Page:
Yen, Dollar Post Record Monthly Gains


The yen and the dollar rose against the euro and posted record monthly gains as signs of a global recession led investors to seek safety.

The euro also weakened as inflation in the 15 nations that share the currency slowed to the lowest since January, making room for the European Central Bank to lower borrowing costs. The Bank of Japan cut its target lending rate to 0.3 percent.

The euro weakened as the European Union statistics office reported that inflation in the countries sharing the currency eased to 3.2 percent in October, encouraging speculation that the ECB will cut interest rates for the second time in less than a month in response to the financial and economic crisis.

The yen climbed 1.5 percent to 125.53 per euro at 4:01 p.m. in New York, from 127.31 yesterday. The yen traded at 98.51 against the dollar, compared with 98.61. The dollar rose 1.4 percent to $1.2739 versus the euro from $1.2915.

Japan's currency appreciated 19 percent against the euro in October on speculation the global economic slump will encourage investors to sell higher-yielding assets and pay back low-cost loans in the yen. It was the currency's biggest monthly gain since the euro's introduction in 1999.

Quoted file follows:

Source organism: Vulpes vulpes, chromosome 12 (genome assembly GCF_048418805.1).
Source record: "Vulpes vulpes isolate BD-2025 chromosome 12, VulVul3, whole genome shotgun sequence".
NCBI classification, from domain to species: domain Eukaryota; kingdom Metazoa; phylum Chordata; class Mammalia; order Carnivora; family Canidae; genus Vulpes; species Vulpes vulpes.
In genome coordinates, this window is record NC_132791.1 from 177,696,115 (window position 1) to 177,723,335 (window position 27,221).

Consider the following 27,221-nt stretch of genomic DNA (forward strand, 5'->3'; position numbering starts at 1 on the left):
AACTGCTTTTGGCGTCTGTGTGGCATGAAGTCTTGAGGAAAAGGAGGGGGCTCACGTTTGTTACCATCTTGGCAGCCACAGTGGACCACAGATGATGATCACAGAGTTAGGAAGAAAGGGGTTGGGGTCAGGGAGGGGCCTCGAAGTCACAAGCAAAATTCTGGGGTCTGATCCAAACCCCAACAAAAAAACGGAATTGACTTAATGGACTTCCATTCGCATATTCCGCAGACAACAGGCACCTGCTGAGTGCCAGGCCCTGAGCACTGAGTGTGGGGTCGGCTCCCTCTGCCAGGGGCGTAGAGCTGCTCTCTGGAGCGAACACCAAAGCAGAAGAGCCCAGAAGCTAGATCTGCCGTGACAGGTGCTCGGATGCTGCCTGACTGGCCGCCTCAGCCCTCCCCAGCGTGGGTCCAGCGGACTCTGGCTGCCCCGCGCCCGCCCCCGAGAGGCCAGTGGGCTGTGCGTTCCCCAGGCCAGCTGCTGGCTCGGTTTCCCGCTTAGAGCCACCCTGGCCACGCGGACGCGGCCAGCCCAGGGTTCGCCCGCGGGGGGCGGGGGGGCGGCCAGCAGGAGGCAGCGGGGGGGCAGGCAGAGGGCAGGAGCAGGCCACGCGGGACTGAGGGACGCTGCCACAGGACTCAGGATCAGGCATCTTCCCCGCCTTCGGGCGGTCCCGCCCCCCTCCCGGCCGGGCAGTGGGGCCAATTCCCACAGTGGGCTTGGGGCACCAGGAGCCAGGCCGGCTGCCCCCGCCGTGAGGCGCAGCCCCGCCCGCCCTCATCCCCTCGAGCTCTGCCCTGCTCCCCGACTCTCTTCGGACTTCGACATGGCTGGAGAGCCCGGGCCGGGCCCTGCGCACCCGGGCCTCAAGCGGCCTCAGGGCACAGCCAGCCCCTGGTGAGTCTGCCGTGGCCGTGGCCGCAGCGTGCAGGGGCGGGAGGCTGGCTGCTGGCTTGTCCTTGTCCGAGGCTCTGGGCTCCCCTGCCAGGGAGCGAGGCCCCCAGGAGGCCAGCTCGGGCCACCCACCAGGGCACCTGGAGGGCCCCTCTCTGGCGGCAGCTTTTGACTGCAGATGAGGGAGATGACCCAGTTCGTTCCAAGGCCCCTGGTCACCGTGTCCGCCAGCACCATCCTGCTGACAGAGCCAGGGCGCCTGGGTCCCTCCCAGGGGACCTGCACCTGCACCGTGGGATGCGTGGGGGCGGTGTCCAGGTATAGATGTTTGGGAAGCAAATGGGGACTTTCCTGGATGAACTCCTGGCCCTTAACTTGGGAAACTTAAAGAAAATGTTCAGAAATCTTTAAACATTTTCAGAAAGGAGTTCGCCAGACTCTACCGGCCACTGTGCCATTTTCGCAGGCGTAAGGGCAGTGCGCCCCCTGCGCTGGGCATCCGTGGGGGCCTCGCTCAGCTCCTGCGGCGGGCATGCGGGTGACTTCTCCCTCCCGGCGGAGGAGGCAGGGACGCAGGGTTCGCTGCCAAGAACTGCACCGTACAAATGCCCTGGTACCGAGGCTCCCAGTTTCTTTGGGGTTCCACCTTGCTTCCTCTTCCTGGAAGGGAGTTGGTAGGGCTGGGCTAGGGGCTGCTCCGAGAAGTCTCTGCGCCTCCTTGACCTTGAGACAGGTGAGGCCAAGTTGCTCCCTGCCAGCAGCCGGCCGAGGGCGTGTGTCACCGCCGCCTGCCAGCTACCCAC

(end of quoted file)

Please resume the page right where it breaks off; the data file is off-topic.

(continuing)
The dollar increased a record 10.6 percent this month against the euro and dropped 7.2 percent against the yen, the biggest decline since 1998, when hedge fund Long-Term Capital Management LP collapsed.

The yen increased 3 percent to 65.29 against the Australian dollar today and 1.7 percent to 58.20 versus the New Zealand currency on speculation carry trades will unwind. The Aussie dropped 22 percent against the yen this month, while the kiwi, as New Zealand's currency is known, decreased 19 percent. The target lending rates are 6 percent in Australia and 6.5 percent in New Zealand.

The pound weakened 2.2 percent to $1.6087 after London- based market researcher GfK NOP said U.K. consumer confidence in October fell to the lowest since at least 1974. Sterling has dropped 10 percent this month, the biggest decline since investor George Soros drove the currency out of Europe's system of linked exchange rates in 1992.

Currencies of developing countries tumbled this month on concern a global economic slump will sap demand for emerging- market assets.

South Africa's rand dropped 15 percent to 9.7725 per dollar, the most since 1985. Mexico's peso lost 15 percent to 12.8890 per dollar, the biggest decrease since 1994, when Mexico abandoned its peg to the dollar and devalued the currency. Russia's ruble weakened 5.2 percent to 27.0633.

 


TradingEconomics.com, Bloomberg.com
10/31/2008 2:01:46 PM